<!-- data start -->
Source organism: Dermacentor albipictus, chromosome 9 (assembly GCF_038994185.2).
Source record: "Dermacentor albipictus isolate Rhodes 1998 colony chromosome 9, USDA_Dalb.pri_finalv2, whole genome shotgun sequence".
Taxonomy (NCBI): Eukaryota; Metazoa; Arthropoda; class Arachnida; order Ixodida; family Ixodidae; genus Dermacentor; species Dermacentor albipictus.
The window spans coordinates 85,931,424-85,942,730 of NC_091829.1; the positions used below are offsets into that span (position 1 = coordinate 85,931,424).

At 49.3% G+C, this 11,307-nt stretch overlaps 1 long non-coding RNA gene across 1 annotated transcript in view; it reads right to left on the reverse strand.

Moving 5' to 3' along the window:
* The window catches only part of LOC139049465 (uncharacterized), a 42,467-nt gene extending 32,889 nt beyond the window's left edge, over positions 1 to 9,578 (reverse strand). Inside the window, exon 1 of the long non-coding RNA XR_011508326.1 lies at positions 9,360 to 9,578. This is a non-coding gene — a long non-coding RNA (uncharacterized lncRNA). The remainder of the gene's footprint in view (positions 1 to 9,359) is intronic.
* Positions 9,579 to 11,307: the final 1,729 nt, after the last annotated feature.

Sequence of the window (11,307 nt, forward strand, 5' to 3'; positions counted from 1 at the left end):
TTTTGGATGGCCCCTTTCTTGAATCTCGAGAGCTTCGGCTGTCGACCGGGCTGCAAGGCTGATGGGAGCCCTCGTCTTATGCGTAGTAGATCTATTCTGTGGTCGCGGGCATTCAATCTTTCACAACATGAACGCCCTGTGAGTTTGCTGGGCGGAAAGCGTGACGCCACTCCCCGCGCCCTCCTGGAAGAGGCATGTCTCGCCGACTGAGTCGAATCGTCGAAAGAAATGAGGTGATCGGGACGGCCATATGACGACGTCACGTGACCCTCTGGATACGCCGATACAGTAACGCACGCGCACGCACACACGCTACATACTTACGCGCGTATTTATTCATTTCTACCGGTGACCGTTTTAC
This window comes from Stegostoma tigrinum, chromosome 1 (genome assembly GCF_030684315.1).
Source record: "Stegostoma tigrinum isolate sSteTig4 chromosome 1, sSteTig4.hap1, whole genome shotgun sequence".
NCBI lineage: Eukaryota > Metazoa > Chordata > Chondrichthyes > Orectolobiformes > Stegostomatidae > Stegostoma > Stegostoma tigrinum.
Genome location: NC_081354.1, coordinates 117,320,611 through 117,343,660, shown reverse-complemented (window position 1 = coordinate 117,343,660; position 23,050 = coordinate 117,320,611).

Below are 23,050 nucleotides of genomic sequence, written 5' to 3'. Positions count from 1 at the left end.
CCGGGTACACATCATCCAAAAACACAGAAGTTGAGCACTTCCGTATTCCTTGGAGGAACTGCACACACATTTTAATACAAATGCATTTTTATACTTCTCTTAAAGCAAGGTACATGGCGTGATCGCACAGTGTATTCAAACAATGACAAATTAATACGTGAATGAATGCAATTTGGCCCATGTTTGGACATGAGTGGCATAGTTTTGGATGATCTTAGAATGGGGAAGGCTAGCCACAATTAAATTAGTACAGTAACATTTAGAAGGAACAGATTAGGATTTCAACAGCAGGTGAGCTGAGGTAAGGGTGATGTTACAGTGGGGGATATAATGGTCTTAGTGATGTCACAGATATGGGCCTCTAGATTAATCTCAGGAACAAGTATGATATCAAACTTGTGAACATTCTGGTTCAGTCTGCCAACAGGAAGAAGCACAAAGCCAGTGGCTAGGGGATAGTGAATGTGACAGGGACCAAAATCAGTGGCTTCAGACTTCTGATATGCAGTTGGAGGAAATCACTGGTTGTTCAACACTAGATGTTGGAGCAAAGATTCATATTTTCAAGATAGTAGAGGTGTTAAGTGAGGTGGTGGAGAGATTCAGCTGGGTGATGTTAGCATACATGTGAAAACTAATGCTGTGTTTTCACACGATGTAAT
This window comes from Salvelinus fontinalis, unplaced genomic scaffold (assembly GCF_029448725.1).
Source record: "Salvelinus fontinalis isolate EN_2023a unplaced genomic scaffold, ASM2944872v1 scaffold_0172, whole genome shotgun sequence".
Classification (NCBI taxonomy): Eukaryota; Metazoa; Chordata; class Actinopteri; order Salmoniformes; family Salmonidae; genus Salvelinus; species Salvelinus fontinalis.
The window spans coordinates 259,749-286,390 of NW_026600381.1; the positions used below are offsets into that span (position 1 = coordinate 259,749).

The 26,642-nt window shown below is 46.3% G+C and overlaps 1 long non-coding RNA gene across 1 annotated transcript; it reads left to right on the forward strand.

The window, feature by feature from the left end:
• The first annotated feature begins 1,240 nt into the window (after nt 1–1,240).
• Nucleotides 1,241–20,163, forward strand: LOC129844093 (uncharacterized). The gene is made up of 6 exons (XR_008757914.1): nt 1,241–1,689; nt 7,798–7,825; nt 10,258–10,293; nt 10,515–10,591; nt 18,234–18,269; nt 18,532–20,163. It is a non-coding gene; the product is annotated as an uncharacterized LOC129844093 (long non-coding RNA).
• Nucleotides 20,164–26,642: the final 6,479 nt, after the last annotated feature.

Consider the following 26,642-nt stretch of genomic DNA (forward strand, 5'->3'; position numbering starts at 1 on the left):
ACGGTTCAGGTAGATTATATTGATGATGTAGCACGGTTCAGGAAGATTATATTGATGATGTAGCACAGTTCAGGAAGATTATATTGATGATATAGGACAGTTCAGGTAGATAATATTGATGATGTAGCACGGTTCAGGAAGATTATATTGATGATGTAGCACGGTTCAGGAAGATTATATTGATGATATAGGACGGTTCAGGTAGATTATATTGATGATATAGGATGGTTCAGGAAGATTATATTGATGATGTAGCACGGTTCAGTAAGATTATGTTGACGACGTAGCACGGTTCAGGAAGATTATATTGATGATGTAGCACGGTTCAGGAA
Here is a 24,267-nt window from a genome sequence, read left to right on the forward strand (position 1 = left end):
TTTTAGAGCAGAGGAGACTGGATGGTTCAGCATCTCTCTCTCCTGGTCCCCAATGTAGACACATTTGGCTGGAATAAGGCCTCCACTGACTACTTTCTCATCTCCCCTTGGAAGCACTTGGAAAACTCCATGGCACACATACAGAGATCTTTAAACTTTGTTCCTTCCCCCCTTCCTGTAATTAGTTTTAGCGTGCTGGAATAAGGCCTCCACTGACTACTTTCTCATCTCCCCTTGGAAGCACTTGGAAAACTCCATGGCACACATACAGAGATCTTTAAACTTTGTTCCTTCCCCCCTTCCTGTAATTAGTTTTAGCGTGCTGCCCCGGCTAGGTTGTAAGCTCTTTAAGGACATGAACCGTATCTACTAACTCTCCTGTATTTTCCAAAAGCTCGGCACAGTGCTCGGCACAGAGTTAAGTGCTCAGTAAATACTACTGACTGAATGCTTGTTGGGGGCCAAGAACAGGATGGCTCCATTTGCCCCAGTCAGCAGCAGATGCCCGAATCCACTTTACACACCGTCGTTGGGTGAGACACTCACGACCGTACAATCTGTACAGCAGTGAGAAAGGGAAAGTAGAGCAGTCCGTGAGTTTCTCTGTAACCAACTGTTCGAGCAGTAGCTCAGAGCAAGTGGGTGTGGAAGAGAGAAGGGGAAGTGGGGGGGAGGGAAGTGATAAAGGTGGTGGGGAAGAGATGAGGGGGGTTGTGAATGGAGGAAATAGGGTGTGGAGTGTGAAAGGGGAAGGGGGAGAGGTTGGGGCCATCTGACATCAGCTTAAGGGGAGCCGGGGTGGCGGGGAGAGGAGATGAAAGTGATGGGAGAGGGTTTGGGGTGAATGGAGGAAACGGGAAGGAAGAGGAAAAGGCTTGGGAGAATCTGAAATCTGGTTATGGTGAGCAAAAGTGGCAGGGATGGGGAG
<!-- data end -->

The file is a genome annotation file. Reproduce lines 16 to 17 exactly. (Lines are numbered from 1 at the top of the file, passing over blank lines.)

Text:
CCGGGTACACATCATCCAAAAACACAGAAGTTGAGCACTTCCGTATTCCTTGGAGGAACTGCACACACATTTTAATACAAATGCATTTTTATACTTCTCTTAAAGCAAGGTACATGGCGTGATCGCACAGTGTATTCAAACAATGACAAATTAATACGTGAATGAATGCAATTTGGCCCATGTTTGGACATGAGTGGCATAGTTTTGGATGATCTTAGAATGGGGAAGGCTAGCCACAATTAAATTAGTACAGTAACATTTAGAAGGAACAGATTAGGATTTCAACAGCAGGTGAGCTGAGGTAAGGGTGATGTTACAGTGGGGGATATAATGGTCTTAGTGATGTCACAGATATGGGCCTCTAGATTAATCTCAGGAACAAGTATGATATCAAACTTGTGAACATTCTGGTTCAGTCTGCCAACAGGAAGAAGCACAAAGCCAGTGGCTAGGGGATAGTGAATGTGACAGGGACCAAAATCAGTGGCTTCAGACTTCTGATATGCAGTTGGAGGAAATCACTGGTTGTTCAACACTAGATGTTGGAGCAAAGATTCATATTTTCAAGATAGTAGAGGTGTTAAGTGAGGTGGTGGAGAGATTCAGCTGGGTGATGTTAGCATACATGTGAAAACTAATGCTGTGTTTTCACACGATGTAAT
This window comes from Salvelinus fontinalis, unplaced genomic scaffold (assembly GCF_029448725.1).